Hebrew English   Ma at midaberet al? The reverse situation is reported to hold as well. . here. a Hebrew sentence (ungrammatical to monolinguals) involving preposition stranding.

Italian English

Italian is a “null subject” language that allows
the subject to be dropped in most cases where in
English we’d use a pronoun

(Possible to use a pronoun in Italian, but it conveys
something pragmatic: contrastive focus or change in
topic)

English is a “non-null-subject” language that
does not allow the subject to be dropped out,
pronouns are required (even sometimes
“meaningless” like it or there). Not required that
a pronoun signal a change in topic.

Italian, null subjects


Q: Perchè Maria è uscite?
‘Why did M leave?’
A1: Lei ha deciso di fare una passeggiata.
A2: Ha deciso di fare une passenggiata.
‘She decided to take a walk.’
Monolingual Italian speaker would say A2,
but English-immersed native Italian
speaker will optionally produce (and
accept) A1. (Sorace 2000)

Greek too… (null subjects)


Q: Jati vjike i Maria?
‘Why did Maria go out?’
A1: Afti apofasise na pai mia volta.
A2: Apofasise na pai mia volta.
‘She decided to take a walk’

Reverse errors unattested

Q: Perchè Maria è uscite?
‘Why did Maria leave?’
A: *Perchè Ø è venuto a prederla.
‘Because (Gianni) came to pick her up.’
That is, they don’t forget how to use null
subjects so much as they broaden the
contexts in which they can use overt
pronouns.

A2: Ha starnutito Gianni. attrited speakers will produce/allow A1 as well. Native speakers would say A2 because of the narrow focus.Postverbal subjects     Q: Chi ha starnutito? ‘Who sneezed?’ A1: Gianni ha starnutito. .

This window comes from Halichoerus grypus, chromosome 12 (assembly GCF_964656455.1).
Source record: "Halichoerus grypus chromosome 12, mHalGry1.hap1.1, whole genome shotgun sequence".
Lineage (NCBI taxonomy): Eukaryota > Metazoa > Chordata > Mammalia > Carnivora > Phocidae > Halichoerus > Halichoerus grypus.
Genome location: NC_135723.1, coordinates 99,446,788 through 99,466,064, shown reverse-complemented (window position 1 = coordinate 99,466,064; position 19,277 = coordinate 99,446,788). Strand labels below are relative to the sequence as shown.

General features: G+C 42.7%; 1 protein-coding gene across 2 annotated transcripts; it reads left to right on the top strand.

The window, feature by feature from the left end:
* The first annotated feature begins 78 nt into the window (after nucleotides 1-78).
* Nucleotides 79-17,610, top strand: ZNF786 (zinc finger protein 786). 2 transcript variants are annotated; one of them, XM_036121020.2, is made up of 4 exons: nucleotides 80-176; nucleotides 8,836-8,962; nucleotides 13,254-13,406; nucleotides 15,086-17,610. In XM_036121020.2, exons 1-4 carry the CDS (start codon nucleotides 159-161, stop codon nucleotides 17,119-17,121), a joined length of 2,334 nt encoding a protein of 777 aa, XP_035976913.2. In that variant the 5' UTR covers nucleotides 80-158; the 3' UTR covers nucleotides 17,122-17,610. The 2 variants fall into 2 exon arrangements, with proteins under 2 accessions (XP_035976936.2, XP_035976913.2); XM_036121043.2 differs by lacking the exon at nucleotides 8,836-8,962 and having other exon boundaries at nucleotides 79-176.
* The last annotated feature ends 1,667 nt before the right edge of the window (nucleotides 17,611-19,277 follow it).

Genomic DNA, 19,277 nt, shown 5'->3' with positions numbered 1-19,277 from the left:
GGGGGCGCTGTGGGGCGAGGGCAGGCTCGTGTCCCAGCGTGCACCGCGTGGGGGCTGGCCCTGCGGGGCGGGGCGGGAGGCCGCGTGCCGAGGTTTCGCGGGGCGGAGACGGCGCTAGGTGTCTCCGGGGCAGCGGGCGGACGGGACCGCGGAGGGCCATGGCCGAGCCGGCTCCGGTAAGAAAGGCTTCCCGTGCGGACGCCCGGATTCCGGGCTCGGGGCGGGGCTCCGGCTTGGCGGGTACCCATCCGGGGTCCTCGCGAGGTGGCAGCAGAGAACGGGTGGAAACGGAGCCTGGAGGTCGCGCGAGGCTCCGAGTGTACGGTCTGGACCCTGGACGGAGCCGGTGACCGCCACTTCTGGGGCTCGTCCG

.L1 attrition    It seems that the acceptability of overt pronouns (in the L1 “attriters”) broadens compared to their L1. Pronouns in a null subject language are marked— they are restricted to particular discourse contexts ([+topic shift]. the acceptability of null pronouns becomes more restricted. What seems to happen is that the pronouns revert to the unmarked case ([±topic shift] like in English). according to Sorace).

.L1 attrition   Same goes for postverbal subjects—it is a marked option for languages. and the L1 seems to be retreating to the unmarked. it seems to be not a question of grammaticality but a question of felicity. Like with pronouns.

Sorace notes that the observed cases of attrition of this sort seem to be the ones involved with discourse and pragmatics. not with fundamental grammatical settings. (The attrited Italian is still a null-subject language. for example—null subjects are still possible and used only in places where null subjects should be allowed). .L1 attrition   Certain areas of the L1 grammar are more susceptible to this kind of attrition then others.

but the discourse-pragmatic constraints seem to be somehow susceptible to high exposure to conflicting constraints in other languages. . we’re left with a not-entirelyinconsistent view of the world. Parameter settings in L1 appear to be safe.L1 attrition   So.

          .